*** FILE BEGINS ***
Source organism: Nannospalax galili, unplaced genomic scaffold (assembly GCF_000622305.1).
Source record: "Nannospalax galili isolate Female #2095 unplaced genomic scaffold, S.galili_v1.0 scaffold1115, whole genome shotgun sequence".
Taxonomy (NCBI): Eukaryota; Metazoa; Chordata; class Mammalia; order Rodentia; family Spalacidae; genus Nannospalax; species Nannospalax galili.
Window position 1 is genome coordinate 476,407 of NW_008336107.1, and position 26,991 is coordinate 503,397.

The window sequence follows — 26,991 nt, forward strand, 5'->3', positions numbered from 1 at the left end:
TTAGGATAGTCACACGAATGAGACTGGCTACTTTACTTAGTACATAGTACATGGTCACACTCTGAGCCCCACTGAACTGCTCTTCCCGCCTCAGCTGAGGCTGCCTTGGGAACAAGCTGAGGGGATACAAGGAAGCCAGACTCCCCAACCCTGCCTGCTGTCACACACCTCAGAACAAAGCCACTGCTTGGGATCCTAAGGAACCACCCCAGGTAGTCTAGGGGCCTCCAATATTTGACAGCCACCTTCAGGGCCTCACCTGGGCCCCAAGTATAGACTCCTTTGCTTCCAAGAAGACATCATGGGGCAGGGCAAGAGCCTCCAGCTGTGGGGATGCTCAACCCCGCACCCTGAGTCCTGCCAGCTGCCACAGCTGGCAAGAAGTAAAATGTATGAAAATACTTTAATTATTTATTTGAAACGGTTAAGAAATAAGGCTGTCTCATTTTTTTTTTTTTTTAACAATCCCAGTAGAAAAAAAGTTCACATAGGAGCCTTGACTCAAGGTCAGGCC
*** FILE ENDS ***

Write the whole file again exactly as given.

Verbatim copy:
Source organism: Nannospalax galili, unplaced genomic scaffold (assembly GCF_000622305.1).
Source record: "Nannospalax galili isolate Female #2095 unplaced genomic scaffold, S.galili_v1.0 scaffold1115, whole genome shotgun sequence".
Taxonomy (NCBI): Eukaryota; Metazoa; Chordata; class Mammalia; order Rodentia; family Spalacidae; genus Nannospalax; species Nannospalax galili.
Window position 1 is genome coordinate 476,407 of NW_008336107.1, and position 26,991 is coordinate 503,397.

The window sequence follows — 26,991 nt, forward strand, 5'->3', positions numbered from 1 at the left end:
TTAGGATAGTCACACGAATGAGACTGGCTACTTTACTTAGTACATAGTACATGGTCACACTCTGAGCCCCACTGAACTGCTCTTCCCGCCTCAGCTGAGGCTGCCTTGGGAACAAGCTGAGGGGATACAAGGAAGCCAGACTCCCCAACCCTGCCTGCTGTCACACACCTCAGAACAAAGCCACTGCTTGGGATCCTAAGGAACCACCCCAGGTAGTCTAGGGGCCTCCAATATTTGACAGCCACCTTCAGGGCCTCACCTGGGCCCCAAGTATAGACTCCTTTGCTTCCAAGAAGACATCATGGGGCAGGGCAAGAGCCTCCAGCTGTGGGGATGCTCAACCCCGCACCCTGAGTCCTGCCAGCTGCCACAGCTGGCAAGAAGTAAAATGTATGAAAATACTTTAATTATTTATTTGAAACGGTTAAGAAATAAGGCTGTCTCATTTTTTTTTTTTTTTAACAATCCCAGTAGAAAAAAAGTTCACATAGGAGCCTTGACTCAAGGTCAGGCC